International Overdose Awareness Day is the world’s largest annual campaign to end overdose, remember without stigma those who have died and acknowledge the grief of the family and friends left behind. Time to Remember. Time to Act.
As part of International Overdose Awareness Day, held last week, the Oneida County Opioid Task Force unveiled a series of new initiatives to help the community deal with the opioid epidemic.
The new initiatives range from a series of emergency Naloxone boxes to be placed throughout the community to a “boots-on-the-ground” response team for problem areas. The Task Force has also launched a new website with resources for the community.
“Everybody has to be a part of this. We need the community’s involvement, we need the public’s attention,” said County Executive Anthony J. Picente on Tuesday. He noted that the heroin and opioid epidemic is not just an issue in the Utica inner city.
“There is not one community in Oneida County that is exempt from this problem.”
The Oneida County Opioid Task Force was formed in 2016 as a multi-agency partnership that monitors drug overdoses throughout the county and provides help to users and their families. They are comprised of law enforcement agencies, county health agencies and third party health and human services agencies.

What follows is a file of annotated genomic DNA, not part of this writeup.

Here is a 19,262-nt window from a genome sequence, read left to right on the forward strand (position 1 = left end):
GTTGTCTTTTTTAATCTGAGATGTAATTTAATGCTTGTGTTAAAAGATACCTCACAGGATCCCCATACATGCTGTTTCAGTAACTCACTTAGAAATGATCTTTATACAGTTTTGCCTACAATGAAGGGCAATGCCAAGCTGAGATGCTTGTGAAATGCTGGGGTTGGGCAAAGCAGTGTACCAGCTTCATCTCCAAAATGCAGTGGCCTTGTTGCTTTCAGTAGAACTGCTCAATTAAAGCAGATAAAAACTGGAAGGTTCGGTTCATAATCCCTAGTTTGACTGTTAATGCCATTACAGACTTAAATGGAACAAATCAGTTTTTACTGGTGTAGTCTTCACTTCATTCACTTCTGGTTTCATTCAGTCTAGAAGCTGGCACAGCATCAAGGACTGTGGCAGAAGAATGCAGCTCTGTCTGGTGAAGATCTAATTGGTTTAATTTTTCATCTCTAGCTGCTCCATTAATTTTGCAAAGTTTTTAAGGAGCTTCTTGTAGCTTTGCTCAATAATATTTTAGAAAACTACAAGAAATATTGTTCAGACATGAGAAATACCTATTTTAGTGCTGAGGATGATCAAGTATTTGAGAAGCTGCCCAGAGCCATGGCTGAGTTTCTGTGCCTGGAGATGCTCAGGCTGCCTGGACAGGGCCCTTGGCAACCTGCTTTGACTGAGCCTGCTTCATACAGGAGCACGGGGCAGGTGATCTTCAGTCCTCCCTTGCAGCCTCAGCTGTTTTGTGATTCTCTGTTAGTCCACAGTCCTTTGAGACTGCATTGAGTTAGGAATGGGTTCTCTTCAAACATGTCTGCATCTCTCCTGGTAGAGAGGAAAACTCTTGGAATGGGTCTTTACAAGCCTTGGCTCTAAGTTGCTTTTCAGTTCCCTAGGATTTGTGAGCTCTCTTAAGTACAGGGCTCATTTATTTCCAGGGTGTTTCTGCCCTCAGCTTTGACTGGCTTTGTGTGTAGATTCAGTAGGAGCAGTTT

“We know that in many cases, and we’ve said this time and time again, addiction isn’t something that people look to do,” Picente stated. “At times, it comes as a result of other illness or injury. It comes as a result of mental health issues. And it spirals out of control, unfortunately.”
• A new website has launched at www.OCOpioidTaskForce.org. The website is accessible to the public and will keep track of overdose data throughout the county. It will announce spike alerts and provide weekly surveillance reports, all readily available to members of the public.